"Chases and Escapes" is a traditional mathematical problem. Typically, problems of one escapee being chased by a single chaser have been considered in which the chasing trajectories and the position of the catches are obtained. In 2010, we have proposed a simple extended model where one group chasing another group, called a "Group Chase and Escape”[1]. This extension connects the traditional problem with current interests on collective motions of animals, insects, cars, etc. I will present our basic model and its rather complex behaviours. Each chaser approaches its nearest escapee while each escapee steps away from its nearest chaser. Although there are no communications within each group, aggregate formations are observed. How these behaviours appear as a function of parameters, such as densities will be discussed. Also, we consider the different expansions of this basic model. First, we introduced a fluctuation. Players now make errors in taking their step directions with some probability. It turns out that some level of fluctuations works better for more effective catching. Secondly, we introduce delay in the reaction of chasers in catching a target. Distance dependent reaction delay can cause quite complex behaviours. We also will discuss other extension and unsolved issues.

Mayank Shreshtha (Queen Mary)

Bounds on current fluctuations in systems with memory: a toy model and open questions

Thermodynamic uncertainty relation and bounds on the time-integrated current fluctuations are the recent advances in non-equilibrium thermodynamics but have, so far, been derived only for Markovian processes. We explore the validity of one particular result (which states that the entropy production rate bounds statistical errors in current fluctuations) and discuss some open questions in a context of a simple non-Markovian toy model — a discrete-time asymmetric random walk on a ring with one-step memory.

Juraj Szavits-Nossan (Edinburgh)

Power series method for the inhomogeneous exclusion process with application to mRNA translation

We develop a power series method for the nonequilibrium steady state of the inhomogeneous totally asymmetric simple exclusion process (TASEP), which addresses a long outstanding problem in nonequilibrium statistical physics. The series expansion is performed in entrance and exit rates governing particle exchange with the reservoirs and the corresponding particle current is computed analytically up to the cubic order. We apply this method to the TASEP-based model of mRNA translation, which allow us to unveil, for the first time, simple design principles of nucleotide sequences determining protein production rates.

Elsen Tjhung (Cambridge)

Reverse Ostwald process in active fluids: Cluster and bubble phases

It is known that repulsive self-propelled colloids can undergo liquid-vapor phase separation. In simulations and experiments, more complex steady-state are seen: a dynamic population of dense clusters in a sea of vapor, or dilute bubbles in a liquid. Here we show that this phenomenology emerges generically when we extend the φ4 field theory of passive phase separation to locally break detailed balance. The required active terms, which we show to arise by coarse-graining of microscopic models, can reverse the classical Ostwald process that normally drives bulk phase separation.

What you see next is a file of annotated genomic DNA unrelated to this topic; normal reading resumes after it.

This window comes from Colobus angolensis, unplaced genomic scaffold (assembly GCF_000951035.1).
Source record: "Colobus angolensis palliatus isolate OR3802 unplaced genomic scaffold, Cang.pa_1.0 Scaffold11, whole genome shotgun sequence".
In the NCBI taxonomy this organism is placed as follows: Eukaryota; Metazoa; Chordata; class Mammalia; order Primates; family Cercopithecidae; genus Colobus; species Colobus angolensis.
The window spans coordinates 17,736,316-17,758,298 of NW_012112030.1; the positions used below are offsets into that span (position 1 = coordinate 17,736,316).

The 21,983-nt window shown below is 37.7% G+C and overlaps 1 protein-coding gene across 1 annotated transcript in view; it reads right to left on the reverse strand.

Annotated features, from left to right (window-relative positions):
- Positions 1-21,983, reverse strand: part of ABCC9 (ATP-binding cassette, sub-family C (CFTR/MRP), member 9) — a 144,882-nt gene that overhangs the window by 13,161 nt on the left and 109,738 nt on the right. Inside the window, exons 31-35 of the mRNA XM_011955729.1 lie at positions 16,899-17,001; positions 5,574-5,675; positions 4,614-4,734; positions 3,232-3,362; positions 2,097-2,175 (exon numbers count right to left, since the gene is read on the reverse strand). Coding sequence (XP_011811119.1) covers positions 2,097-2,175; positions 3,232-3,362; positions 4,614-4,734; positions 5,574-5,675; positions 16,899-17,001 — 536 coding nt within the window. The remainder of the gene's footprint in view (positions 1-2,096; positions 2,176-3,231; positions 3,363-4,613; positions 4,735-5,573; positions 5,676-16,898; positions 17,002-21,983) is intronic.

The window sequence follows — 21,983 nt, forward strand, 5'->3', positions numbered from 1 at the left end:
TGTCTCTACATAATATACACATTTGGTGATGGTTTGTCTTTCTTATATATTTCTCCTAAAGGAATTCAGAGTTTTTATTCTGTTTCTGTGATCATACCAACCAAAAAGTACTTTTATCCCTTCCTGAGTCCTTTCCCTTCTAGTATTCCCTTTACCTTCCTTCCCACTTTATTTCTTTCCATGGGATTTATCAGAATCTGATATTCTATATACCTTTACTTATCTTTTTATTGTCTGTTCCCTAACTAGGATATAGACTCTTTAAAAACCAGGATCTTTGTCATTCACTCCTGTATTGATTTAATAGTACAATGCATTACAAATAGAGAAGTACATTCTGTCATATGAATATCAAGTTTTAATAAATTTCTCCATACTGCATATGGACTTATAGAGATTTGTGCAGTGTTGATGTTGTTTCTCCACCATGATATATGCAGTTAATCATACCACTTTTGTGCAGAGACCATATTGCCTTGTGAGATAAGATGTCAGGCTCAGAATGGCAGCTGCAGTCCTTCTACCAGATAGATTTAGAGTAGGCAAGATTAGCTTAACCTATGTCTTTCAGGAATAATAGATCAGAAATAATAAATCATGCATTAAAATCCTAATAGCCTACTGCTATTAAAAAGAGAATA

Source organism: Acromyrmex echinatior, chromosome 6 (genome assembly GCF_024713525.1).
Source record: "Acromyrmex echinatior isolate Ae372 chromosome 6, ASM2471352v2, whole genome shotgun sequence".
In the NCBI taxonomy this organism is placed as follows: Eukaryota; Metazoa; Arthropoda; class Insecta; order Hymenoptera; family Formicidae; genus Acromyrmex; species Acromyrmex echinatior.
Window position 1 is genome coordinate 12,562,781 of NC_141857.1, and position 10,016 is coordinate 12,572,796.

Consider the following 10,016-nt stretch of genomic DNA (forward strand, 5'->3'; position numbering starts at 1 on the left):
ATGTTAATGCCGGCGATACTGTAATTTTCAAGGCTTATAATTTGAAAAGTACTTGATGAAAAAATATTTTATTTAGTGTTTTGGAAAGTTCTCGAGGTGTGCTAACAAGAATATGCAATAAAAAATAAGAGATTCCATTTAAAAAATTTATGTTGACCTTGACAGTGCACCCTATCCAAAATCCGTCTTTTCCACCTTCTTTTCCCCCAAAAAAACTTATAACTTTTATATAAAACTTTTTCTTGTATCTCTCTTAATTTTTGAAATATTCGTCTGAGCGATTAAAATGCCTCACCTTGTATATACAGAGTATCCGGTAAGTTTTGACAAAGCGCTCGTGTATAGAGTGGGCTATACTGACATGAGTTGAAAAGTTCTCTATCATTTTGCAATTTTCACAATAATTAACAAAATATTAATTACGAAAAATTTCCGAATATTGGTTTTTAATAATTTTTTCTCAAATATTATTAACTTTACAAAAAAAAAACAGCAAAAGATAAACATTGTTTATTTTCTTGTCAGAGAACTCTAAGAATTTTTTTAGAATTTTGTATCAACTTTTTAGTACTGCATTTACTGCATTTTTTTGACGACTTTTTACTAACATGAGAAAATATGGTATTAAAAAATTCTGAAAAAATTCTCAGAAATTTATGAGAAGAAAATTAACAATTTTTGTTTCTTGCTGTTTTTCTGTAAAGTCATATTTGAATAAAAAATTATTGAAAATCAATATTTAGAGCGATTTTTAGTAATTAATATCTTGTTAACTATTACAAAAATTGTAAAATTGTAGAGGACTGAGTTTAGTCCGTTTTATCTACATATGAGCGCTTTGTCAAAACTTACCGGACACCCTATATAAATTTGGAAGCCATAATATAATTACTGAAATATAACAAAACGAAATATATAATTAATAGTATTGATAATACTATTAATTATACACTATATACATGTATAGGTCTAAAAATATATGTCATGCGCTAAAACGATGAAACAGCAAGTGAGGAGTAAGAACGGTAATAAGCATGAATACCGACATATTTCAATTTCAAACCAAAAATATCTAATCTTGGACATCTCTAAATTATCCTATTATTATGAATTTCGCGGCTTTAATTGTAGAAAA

Peter Yatsyshin (Imperial)

Statistical mechanics of wetting

Wetting is a nucleation of a third phase (liquid) on the interface between two different phases (solid and gas). Practical applications of wetting at small scales are numerous and include the design of lab-on-a-chip devices and superhydrophobic surfaces. In many experimentally accessible cases of wetting, the interplay between the substrate structure, and the fluid-fluid and fluid-substrate intermolecular interactions leads to the appearance of a whole “zoo” of exciting interface phase transitions, associated with the formation of nano-droplets/bubbles, and thin films. These transitions are highly sensitive to the range of intermolecular forces and interface fluctuation effects. In this talk we will apply statistical mechanics in the density functional formulation to develop a robust and computationally friendly mean-field framework for investigation of adsorption and wetting. We will highlight the connections with Derjaguin-Frumkin picture, based on disjoining pressure and local interface binding potentials, and demonstrate how the latter can be obtained from statistical physics in a consistent way. We will discuss wetting on nano-patterned surfaces and show the highly non-trivial behaviour of the liquid-gas interface near decorated attractive substrates.